Did you know that there’s a happiness ratio?
Researchers studying married couples in the 1970s concluded there is a key difference between happy and unhappy couples: When in conflict, for every negative interaction, happy couples have at least five positive interactions.
Five positive interactions to one negative interaction. That’s the 5:1 happiness ratio.
The concept has been expanded to parenting. For every “For the 19th time, put your shoes on!”, some suggest, there should be five, “Oh, I love how well you listened!” or “Thank you for getting ready for school on your own!” comments.
The magic ratio has been used to improve workplaces, friendships, classrooms …
I think we need to apply it to ourselves.
How often do you start a day already stressed about all you have to do, frustrated that your kids (or spouse!) aren’t cooperating, or anxious about some other relationship or situation in your life?
How often do you end the day exhausted, feeling guilty over battling with your kids or stressed because you didn’t get fill-in-the-blank-task done?
How often do you see in your business only the failures — your lack of social-media prowess, the sales you didn’t make, the beloved project you worked hard only to discover that nobody really cared?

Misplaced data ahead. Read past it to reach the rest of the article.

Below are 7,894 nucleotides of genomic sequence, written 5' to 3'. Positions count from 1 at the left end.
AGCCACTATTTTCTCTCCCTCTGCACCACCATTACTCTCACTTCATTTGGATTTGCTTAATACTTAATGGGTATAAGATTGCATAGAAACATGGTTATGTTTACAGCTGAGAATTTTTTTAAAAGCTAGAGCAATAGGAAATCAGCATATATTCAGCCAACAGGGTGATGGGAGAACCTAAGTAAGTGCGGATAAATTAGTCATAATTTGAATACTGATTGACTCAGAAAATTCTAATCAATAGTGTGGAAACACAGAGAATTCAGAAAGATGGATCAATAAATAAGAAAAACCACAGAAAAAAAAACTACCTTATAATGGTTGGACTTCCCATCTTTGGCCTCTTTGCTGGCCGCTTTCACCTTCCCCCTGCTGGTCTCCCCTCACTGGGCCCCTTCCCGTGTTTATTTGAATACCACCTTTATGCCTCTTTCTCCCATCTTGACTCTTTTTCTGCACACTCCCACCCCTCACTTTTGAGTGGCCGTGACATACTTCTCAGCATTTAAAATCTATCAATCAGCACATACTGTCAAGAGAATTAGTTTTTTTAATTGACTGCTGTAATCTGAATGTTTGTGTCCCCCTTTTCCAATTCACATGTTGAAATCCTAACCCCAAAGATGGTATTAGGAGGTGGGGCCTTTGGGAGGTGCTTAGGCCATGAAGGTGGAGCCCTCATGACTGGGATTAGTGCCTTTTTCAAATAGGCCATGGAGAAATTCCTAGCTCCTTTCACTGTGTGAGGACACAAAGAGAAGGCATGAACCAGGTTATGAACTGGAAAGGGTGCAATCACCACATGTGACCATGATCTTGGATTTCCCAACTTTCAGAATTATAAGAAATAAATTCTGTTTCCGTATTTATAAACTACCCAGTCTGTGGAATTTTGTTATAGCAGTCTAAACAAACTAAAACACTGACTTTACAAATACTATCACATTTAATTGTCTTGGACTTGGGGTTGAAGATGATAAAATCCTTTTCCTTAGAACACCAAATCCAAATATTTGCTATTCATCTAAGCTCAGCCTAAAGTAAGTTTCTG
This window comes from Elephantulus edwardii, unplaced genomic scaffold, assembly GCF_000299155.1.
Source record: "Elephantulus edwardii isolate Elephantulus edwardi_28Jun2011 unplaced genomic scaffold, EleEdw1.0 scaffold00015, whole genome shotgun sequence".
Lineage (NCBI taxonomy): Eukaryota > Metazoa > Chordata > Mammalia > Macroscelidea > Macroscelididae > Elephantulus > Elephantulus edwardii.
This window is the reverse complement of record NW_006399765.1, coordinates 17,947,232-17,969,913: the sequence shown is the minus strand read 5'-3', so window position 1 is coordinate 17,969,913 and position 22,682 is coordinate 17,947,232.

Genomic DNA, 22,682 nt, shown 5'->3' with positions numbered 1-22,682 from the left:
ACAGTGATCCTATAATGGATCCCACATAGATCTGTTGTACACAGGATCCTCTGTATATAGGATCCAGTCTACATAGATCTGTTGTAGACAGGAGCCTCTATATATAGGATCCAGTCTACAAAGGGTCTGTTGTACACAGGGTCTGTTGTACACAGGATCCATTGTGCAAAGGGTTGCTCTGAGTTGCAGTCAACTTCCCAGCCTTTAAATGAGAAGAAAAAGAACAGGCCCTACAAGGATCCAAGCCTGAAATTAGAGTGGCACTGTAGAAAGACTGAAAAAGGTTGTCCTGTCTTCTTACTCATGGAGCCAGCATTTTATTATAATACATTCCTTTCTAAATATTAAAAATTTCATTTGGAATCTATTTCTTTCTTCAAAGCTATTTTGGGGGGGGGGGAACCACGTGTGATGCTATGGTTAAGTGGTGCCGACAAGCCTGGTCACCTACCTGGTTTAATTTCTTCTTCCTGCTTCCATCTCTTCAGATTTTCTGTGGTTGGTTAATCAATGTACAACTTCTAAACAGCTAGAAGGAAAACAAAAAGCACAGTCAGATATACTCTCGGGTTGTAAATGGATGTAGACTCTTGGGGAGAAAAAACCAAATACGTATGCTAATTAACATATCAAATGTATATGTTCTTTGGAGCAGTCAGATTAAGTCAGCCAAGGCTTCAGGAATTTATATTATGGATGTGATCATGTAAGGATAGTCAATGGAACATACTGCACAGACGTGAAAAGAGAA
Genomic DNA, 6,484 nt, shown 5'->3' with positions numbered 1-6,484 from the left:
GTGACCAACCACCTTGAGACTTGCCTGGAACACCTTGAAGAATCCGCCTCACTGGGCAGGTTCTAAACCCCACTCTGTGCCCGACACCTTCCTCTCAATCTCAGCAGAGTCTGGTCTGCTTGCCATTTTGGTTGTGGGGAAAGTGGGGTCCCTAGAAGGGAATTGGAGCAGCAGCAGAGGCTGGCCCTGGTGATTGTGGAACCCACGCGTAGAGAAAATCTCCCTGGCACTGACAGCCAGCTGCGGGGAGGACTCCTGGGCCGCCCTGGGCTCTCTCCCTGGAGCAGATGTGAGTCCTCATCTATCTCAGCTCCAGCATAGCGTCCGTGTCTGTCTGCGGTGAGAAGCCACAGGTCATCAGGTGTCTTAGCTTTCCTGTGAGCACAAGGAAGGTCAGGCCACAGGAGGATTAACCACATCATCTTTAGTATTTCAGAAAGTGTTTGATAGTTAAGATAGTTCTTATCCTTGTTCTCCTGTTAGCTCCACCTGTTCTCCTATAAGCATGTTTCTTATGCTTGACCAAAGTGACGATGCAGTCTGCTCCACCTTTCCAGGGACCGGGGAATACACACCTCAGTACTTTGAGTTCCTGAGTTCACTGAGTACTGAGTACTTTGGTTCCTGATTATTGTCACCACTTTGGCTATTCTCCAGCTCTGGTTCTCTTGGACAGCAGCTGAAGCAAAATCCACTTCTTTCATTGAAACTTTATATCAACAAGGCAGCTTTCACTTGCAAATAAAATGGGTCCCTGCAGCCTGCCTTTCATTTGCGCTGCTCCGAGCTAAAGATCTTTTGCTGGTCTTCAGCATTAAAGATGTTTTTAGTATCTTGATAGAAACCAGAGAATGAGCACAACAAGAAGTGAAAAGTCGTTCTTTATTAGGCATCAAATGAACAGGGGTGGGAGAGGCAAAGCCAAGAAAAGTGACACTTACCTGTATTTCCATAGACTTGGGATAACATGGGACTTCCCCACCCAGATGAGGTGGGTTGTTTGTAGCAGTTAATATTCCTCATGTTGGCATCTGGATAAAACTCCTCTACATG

You’re never going to rid your life of stress.
But as a #Mondaymotivation technique, try the happiness ratio on yourself.
By all means, feel disappointed that you only made three sales at your latest product booth, irritated that your Twitter followers number in the single digits or overwhelmed by the sheer amount of work involved in being a mompreneur.
And, yes, keep working to improve.
But for every, “Ugh, that didn’t work as I planned,” name five positive things about yourself as a mom, business owner and someone who is trying, trying, trying to do both well.
“I am pursuing my dreams.”
“I am a role model for my children.”
“I am learning new skills.”
“I am creating the life I want to live.”
“I am contributing to the world in a meaningful, positive way.”
Identify and learn from your struggles and failures. Absolutely.
But take the time to rejoice in your successes as well. Science says you’ll be happier.